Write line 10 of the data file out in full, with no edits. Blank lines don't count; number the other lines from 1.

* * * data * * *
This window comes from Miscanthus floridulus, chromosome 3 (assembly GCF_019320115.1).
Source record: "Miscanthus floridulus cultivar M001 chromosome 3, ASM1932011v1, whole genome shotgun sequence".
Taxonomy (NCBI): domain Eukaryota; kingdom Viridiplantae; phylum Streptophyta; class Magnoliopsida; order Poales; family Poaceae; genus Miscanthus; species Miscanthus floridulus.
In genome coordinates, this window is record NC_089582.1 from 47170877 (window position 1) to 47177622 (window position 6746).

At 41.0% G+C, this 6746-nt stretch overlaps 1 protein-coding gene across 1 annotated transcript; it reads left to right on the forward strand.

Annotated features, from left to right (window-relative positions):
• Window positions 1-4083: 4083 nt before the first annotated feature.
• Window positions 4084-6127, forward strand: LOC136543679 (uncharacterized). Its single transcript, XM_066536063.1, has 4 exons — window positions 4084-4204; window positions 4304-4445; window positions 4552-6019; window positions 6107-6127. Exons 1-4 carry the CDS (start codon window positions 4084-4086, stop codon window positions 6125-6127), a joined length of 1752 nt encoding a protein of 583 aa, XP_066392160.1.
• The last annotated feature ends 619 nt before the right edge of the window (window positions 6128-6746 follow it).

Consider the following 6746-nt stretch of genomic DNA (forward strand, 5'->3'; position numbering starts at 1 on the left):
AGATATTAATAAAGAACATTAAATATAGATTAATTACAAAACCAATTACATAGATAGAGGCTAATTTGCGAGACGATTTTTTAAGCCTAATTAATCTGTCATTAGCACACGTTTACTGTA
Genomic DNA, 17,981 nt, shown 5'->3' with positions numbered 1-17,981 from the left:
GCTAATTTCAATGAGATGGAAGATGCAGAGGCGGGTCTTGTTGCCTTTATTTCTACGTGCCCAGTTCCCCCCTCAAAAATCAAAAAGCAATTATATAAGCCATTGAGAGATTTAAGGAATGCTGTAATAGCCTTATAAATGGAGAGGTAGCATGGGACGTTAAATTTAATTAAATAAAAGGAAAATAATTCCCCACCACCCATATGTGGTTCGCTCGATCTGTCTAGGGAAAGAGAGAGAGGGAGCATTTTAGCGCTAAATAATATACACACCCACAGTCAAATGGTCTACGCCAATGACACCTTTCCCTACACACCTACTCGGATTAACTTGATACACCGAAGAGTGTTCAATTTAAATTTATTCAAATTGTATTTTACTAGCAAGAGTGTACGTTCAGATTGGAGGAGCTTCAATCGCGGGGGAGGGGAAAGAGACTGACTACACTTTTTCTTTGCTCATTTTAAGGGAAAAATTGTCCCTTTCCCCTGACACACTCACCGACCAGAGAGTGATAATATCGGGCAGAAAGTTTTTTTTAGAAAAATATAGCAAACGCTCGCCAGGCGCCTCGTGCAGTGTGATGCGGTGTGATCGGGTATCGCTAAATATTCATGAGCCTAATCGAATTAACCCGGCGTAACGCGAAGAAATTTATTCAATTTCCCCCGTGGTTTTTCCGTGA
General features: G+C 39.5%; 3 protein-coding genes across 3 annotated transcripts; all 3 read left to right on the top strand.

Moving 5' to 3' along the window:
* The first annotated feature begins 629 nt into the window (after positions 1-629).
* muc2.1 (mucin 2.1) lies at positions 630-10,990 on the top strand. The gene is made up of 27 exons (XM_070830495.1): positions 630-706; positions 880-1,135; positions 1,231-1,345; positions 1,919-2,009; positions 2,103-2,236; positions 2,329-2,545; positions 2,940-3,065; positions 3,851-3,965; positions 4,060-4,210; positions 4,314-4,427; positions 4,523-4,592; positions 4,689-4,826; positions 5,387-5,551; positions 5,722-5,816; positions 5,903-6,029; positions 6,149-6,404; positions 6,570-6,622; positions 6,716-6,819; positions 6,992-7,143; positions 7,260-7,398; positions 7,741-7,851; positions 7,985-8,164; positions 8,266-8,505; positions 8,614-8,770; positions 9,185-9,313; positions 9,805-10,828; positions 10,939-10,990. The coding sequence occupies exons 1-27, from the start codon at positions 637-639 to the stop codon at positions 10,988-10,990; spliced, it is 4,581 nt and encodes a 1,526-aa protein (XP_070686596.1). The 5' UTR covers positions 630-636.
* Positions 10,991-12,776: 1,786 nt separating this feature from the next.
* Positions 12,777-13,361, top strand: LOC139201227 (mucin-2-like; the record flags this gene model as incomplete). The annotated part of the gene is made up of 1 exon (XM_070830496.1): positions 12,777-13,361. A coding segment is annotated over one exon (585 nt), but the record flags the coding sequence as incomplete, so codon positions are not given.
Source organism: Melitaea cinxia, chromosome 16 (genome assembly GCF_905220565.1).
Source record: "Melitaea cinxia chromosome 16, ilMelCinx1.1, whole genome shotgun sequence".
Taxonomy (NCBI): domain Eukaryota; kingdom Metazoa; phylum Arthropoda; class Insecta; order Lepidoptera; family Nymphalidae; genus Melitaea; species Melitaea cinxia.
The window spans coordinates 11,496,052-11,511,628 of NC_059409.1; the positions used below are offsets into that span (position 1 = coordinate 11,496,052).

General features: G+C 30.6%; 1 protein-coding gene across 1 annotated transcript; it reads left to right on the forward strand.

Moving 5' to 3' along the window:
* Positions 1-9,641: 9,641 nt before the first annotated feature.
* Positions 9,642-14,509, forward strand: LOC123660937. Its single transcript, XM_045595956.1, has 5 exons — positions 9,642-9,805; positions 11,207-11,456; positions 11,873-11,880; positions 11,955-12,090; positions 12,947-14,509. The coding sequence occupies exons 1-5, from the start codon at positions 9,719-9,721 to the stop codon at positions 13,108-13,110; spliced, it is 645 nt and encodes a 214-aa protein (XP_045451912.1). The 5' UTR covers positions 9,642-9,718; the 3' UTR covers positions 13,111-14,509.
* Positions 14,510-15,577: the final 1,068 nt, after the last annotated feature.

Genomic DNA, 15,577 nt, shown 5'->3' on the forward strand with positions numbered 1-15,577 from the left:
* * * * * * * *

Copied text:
Consider the following 6746-nt stretch of genomic DNA (forward strand, 5'->3'; position numbering starts at 1 on the left):